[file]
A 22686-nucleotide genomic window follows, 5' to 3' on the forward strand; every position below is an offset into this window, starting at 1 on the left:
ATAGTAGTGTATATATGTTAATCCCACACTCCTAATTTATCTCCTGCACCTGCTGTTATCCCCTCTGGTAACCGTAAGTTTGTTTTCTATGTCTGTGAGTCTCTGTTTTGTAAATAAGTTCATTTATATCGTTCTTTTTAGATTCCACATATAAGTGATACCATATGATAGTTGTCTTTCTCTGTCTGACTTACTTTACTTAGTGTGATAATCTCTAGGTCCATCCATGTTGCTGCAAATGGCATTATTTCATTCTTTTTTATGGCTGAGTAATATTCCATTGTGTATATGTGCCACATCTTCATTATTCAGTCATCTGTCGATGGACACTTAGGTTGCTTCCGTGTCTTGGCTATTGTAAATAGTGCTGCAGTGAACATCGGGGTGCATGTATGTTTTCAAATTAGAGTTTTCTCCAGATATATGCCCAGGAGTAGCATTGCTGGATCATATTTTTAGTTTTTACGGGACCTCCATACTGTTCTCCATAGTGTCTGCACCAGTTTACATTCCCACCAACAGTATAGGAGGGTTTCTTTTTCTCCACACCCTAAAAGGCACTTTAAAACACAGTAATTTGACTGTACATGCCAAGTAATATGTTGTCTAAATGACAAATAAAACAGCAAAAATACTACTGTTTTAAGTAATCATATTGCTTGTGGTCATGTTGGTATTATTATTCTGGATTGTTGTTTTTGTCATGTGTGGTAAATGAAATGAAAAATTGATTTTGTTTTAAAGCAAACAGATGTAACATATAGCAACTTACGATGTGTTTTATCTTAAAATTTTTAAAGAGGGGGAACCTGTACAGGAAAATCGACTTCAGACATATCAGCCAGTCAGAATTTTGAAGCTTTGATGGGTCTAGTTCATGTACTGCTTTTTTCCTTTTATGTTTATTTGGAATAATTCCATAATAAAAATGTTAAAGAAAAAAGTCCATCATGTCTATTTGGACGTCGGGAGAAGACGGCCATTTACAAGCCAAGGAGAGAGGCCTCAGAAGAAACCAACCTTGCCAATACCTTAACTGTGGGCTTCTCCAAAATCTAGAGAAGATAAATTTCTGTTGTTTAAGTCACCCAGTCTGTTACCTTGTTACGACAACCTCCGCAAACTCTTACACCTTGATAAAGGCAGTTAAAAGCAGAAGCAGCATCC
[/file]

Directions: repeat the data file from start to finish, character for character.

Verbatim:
A 22686-nucleotide genomic window follows, 5' to 3' on the forward strand; every position below is an offset into this window, starting at 1 on the left:
ATAGTAGTGTATATATGTTAATCCCACACTCCTAATTTATCTCCTGCACCTGCTGTTATCCCCTCTGGTAACCGTAAGTTTGTTTTCTATGTCTGTGAGTCTCTGTTTTGTAAATAAGTTCATTTATATCGTTCTTTTTAGATTCCACATATAAGTGATACCATATGATAGTTGTCTTTCTCTGTCTGACTTACTTTACTTAGTGTGATAATCTCTAGGTCCATCCATGTTGCTGCAAATGGCATTATTTCATTCTTTTTTATGGCTGAGTAATATTCCATTGTGTATATGTGCCACATCTTCATTATTCAGTCATCTGTCGATGGACACTTAGGTTGCTTCCGTGTCTTGGCTATTGTAAATAGTGCTGCAGTGAACATCGGGGTGCATGTATGTTTTCAAATTAGAGTTTTCTCCAGATATATGCCCAGGAGTAGCATTGCTGGATCATATTTTTAGTTTTTACGGGACCTCCATACTGTTCTCCATAGTGTCTGCACCAGTTTACATTCCCACCAACAGTATAGGAGGGTTTCTTTTTCTCCACACCCTAAAAGGCACTTTAAAACACAGTAATTTGACTGTACATGCCAAGTAATATGTTGTCTAAATGACAAATAAAACAGCAAAAATACTACTGTTTTAAGTAATCATATTGCTTGTGGTCATGTTGGTATTATTATTCTGGATTGTTGTTTTTGTCATGTGTGGTAAATGAAATGAAAAATTGATTTTGTTTTAAAGCAAACAGATGTAACATATAGCAACTTACGATGTGTTTTATCTTAAAATTTTTAAAGAGGGGGAACCTGTACAGGAAAATCGACTTCAGACATATCAGCCAGTCAGAATTTTGAAGCTTTGATGGGTCTAGTTCATGTACTGCTTTTTTCCTTTTATGTTTATTTGGAATAATTCCATAATAAAAATGTTAAAGAAAAAAGTCCATCATGTCTATTTGGACGTCGGGAGAAGACGGCCATTTACAAGCCAAGGAGAGAGGCCTCAGAAGAAACCAACCTTGCCAATACCTTAACTGTGGGCTTCTCCAAAATCTAGAGAAGATAAATTTCTGTTGTTTAAGTCACCCAGTCTGTTACCTTGTTACGACAACCTCCGCAAACTCTTACACCTTGATAAAGGCAGTTAAAAGCAGAAGCAGCATCC